As a matter of fact, tuxedo Coons don’t like sitting on laps whatsoever (which seems fair considering their size).
What can you expect from a Maine Coon, health-wise?
A cat’s health depends on a bunch of different factors, the breed being one of them. Tuxedo Maine Coons are typically healthy and strong. Oh, they don’t even think of leaving you for ten to thirteen years (our way of presenting you with a Coon’s lifespan).
But, that’s not to say that Coons don’t have health problems you should keep an eye out for.
Hip dysplasia, enlargement of the heart or hypertrophic cardiomyopathy (HCM), spinal muscular atrophy, stomatitis, periodontal disease, polycystic kidney disease (PKD), and obesity are some of the most common health problems that appear among Coons.
But, why are they susceptible to these health problems?
First things first, large cat breeds (such as Norwegian Forest Cat) tend to have problems with bones because they carry a bunch of weight on them. But, some of the most common symptoms of dysplasia (weakness, waddling, trouble walking, and bowed legs) typically occur when the cat grows older.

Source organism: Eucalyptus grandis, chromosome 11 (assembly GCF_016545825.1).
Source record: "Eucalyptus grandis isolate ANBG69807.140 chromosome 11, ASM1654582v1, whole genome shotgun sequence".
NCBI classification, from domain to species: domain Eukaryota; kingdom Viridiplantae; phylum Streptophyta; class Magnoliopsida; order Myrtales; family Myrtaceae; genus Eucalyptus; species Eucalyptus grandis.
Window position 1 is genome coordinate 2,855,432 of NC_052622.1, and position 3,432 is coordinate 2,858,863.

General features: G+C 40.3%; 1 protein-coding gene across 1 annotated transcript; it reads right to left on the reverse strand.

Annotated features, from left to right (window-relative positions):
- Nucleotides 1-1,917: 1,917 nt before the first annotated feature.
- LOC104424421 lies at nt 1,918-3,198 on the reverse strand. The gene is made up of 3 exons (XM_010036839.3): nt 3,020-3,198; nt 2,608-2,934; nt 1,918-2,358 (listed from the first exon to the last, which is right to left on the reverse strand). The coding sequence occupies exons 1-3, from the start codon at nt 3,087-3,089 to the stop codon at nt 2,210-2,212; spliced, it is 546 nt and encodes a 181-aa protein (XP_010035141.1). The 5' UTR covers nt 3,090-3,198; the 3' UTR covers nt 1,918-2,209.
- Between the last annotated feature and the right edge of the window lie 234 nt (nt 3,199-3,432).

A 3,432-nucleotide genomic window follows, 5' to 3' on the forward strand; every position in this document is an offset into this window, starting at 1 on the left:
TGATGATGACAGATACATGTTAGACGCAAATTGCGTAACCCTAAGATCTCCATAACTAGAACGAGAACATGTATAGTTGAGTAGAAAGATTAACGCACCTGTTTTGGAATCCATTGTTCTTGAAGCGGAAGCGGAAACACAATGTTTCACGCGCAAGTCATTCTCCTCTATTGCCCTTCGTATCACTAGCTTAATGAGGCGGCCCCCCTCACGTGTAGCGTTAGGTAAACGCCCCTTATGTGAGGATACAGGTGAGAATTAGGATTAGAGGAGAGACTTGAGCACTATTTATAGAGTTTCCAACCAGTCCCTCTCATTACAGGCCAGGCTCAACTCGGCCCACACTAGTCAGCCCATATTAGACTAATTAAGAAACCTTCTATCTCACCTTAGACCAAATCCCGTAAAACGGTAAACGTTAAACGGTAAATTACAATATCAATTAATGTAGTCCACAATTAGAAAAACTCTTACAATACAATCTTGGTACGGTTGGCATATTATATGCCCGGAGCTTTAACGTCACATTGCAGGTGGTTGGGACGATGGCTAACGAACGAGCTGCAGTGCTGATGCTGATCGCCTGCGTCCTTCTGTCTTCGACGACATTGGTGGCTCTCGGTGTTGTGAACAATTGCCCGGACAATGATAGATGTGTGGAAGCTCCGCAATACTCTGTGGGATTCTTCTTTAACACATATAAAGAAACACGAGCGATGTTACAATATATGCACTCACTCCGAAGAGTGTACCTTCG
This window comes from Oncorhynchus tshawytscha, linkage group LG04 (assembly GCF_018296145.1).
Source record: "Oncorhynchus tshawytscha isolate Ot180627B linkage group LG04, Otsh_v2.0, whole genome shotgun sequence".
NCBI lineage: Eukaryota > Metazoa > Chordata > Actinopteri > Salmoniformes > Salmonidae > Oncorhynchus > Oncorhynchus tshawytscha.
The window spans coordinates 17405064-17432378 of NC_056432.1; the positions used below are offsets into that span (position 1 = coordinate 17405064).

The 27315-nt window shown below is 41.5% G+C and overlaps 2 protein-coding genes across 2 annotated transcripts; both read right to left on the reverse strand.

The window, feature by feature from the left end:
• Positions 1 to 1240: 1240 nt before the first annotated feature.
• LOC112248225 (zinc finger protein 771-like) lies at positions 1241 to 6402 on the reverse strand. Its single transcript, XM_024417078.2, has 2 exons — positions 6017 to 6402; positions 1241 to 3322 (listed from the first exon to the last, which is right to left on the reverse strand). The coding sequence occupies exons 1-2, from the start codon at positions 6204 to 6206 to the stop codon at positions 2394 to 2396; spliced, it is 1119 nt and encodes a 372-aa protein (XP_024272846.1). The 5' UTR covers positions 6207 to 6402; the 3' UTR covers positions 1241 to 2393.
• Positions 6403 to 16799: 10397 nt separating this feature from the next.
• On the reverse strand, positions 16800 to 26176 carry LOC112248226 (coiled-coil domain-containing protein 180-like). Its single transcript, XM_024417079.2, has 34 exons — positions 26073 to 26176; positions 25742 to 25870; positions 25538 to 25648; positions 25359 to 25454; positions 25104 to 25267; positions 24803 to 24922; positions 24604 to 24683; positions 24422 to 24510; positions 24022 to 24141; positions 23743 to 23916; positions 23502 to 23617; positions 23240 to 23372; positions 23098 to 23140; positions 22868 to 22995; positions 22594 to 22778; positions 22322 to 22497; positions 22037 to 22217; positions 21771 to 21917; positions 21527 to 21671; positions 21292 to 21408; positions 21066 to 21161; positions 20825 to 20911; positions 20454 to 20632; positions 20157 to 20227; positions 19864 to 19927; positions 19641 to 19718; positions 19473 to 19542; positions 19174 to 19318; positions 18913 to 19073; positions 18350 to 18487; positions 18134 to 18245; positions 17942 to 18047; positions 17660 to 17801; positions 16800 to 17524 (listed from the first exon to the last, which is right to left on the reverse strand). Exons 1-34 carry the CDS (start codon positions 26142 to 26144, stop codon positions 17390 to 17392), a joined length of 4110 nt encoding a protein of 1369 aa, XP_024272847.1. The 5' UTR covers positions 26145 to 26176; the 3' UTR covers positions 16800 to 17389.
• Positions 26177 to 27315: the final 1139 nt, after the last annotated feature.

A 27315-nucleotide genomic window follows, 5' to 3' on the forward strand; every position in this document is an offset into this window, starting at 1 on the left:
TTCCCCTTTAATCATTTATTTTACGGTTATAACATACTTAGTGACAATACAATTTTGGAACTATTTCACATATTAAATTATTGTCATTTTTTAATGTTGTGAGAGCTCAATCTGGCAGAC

On the other hand, enlargement of the heart or hypertrophic cardiomyopathy (HCM) happens when breeders don’t breed healthy, hardy cats.
And, there are no symptoms that can help you determine whether your Coon might be dealing with the same disease (other than carefully picking the breeder, of course!).
And, muscle weakness (as the most prominent symptom of spinal muscular atrophy) makes sense when we’re referring to a Coon’s genetic markers.
Symptoms appear quite early which means you might be able to figure out the problem before SMA affects your cat’s mobility and forces her to spend most of her days lounging on your lap.
What’s the best way to care for a Maine Coon?
Oh, have we mentioned the absolutely adorable fluffy tuxedo Maine Coon possesses? Don’t blame us when the black-and-white statement frock appears to be the first thing anyone pays attention to when a Maine Coon enters the room.
But, such a stately piece of clothing must require special care, right? That’s right, a Coon’s coat needs regular grooming to ensure no tangles or matted clumps appear. She’s a purrincess, she needs proper care every single day.